使用AI中的Search Algorithm，解决3-Snails Isolation问题。
This assignment will cover some of the concepts discussed in the Adversarial Search lectures. You will be implementing game playing agents for a variant of the game Isolation.
We are also implementing this through Jupyter Notebook, so you all may find it useful to spend some time getting familiar with this software. During the first week of classes, there was an assignment that spends some time going through Python and Jupyter. If you are unfamiliar with either Python or Jupyter, please go through that assignment first!
Pull this repository to your local machine:
Activate the environment:
conda activate ai_env
In case you used a different environment name, to list of all environments you have on your machine you can run
conda env list.
Further instructions are provided in the
Once started you can access http://localhost:8888 in your browser.
Hopefully, Assignment 0 got you pretty comfortable with Jupyter or at the very least addressed the major things that you may run into during this project. That said, Jupyter can take some getting used to, so here is a compilation of some things to watch out for specifically when it comes to Jupyter in a sort-of FAQs-like style
1. My Jupyter notebook does not seem to be starting up or my kernel is not starting correctly.
Ans: This probably has to do with activating virtual environments. If you followed the setup instructions exactly, then you should activate your conda environment using
conda activate <environment_name> from the Anaconda Prompt and start Jupyter Notebook from there.
2. I was running cell xxx when I opened up my notebook again and something or the other seems to have broken.
Ans: This is one thing that is very different between IDEs like PyCharm and Jupyter Notebook. In Jupyter, every time you open a notebook, you should run all the cells that a cell depends on before running that cell. This goes for cells that are out of order too (if cell 5 depends on values set in cell 4 and 6, you need to run 4 and 6 before 5). Using the “Run All” command and its variants (found in the “Cell” dropdown menu above) should help you when you’re in a situation like this.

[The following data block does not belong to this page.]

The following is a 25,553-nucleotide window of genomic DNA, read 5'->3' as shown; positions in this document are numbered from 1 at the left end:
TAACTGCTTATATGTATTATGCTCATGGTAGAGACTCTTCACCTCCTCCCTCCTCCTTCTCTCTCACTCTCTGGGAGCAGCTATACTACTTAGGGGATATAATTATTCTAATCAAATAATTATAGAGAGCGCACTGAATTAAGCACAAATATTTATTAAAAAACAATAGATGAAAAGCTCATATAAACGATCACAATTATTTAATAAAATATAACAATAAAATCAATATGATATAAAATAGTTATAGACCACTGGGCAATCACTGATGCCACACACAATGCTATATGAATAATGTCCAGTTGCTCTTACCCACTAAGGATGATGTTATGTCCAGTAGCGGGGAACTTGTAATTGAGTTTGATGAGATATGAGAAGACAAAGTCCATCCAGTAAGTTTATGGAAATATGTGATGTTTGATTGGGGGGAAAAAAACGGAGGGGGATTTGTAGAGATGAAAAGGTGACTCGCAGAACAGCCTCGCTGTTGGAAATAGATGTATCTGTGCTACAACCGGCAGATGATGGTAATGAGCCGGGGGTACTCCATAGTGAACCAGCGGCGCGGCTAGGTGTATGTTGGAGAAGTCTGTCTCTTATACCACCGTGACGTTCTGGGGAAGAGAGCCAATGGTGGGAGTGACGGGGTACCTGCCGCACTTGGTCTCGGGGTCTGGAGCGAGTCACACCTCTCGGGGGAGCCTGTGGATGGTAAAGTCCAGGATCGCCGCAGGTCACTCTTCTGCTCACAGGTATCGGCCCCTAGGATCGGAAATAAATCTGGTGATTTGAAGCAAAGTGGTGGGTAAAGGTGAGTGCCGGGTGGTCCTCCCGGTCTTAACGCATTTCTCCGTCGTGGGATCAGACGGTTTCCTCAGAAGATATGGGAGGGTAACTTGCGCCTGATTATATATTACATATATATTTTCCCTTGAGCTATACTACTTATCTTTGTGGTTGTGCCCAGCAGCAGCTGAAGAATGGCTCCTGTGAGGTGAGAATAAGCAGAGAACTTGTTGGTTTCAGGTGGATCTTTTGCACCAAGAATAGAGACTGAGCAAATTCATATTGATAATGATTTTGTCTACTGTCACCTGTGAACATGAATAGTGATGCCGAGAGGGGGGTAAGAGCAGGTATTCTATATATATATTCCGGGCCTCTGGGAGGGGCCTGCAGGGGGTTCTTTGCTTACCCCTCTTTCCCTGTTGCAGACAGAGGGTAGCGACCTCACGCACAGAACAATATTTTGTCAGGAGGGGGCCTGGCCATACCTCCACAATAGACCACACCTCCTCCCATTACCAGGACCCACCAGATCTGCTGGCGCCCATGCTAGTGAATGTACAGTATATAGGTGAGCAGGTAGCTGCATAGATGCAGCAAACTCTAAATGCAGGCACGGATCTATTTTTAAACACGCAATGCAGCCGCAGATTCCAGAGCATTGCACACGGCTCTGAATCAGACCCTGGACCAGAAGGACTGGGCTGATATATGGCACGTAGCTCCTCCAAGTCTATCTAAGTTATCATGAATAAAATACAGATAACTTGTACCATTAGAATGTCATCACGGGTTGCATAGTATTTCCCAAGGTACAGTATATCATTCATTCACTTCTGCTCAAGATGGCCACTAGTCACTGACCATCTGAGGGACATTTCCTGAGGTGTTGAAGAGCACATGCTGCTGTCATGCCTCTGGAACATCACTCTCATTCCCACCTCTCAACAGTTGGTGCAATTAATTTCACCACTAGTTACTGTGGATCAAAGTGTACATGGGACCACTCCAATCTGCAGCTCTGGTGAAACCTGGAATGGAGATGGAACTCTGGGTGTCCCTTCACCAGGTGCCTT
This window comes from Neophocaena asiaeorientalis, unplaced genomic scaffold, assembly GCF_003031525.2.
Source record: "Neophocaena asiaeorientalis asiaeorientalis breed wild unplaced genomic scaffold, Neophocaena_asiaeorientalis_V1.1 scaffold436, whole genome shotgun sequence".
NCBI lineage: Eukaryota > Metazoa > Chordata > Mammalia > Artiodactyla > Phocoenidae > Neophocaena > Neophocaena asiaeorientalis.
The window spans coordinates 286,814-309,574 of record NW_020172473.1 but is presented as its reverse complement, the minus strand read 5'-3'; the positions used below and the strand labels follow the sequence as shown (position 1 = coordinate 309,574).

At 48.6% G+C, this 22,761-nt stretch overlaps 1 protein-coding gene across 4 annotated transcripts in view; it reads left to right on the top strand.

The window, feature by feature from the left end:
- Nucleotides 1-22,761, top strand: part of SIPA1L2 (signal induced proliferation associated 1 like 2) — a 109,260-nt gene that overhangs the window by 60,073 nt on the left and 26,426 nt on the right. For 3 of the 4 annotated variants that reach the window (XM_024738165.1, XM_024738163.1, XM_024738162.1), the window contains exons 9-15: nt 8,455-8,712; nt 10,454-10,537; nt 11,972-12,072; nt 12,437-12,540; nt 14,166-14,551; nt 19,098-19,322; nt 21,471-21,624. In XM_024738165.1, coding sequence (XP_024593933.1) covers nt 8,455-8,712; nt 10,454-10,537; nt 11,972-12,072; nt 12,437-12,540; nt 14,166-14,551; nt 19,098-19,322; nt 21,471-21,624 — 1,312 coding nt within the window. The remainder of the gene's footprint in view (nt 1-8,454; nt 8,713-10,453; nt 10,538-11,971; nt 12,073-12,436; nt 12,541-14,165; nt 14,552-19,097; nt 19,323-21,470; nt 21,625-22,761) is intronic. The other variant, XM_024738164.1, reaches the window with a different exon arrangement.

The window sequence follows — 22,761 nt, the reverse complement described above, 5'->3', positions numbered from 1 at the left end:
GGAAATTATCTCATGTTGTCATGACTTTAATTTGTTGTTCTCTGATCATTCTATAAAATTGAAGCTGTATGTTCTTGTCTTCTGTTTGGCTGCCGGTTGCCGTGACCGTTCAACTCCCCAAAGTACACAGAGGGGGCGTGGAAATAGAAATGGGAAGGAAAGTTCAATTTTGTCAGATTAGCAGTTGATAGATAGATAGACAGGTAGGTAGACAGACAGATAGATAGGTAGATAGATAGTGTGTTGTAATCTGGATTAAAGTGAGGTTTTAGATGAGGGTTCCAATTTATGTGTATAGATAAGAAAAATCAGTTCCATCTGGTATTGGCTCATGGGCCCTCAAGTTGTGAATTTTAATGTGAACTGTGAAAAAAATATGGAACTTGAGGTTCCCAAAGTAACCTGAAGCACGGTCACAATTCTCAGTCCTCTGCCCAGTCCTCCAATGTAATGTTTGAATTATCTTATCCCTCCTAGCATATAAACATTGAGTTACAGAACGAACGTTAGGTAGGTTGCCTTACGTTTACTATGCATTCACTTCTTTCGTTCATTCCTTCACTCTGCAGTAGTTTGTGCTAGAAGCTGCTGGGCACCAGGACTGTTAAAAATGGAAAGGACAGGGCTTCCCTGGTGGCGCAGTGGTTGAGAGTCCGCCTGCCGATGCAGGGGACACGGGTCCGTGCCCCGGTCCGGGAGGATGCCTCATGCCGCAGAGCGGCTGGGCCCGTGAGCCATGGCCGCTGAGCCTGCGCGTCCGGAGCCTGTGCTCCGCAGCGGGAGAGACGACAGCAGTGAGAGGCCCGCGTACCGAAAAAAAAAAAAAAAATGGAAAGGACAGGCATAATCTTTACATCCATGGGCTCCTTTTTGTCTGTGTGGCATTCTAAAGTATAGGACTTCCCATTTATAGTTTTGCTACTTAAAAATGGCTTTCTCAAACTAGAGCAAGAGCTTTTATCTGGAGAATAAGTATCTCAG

3. The value of a variable in one of my cells is not what I expected it to be? What could have happened?
Ans: You may have run a cell that modifies that variable too many times. Look at the “counter” example in assignment 0. First, try running
counter = 0 and then
counter += 1. This way, when you print counter, you get counter = 1, right? Now try running
counter += 1 again, and now when you try to print the variable, you see a value of 2. This is similar to the issue from Question 2. The order in which you run the cells does affect the entire program, so be careful.
In case you are willing to use IDE (e.g. Pycharm) to implement your assignment in
.py file. Please run:
python helpers/notebook2script.py submission
You will get autogenerated
submission/submission.py file where you can write your code. However, make sure you have gone through the instructions in the
notebook.ipynb at least once.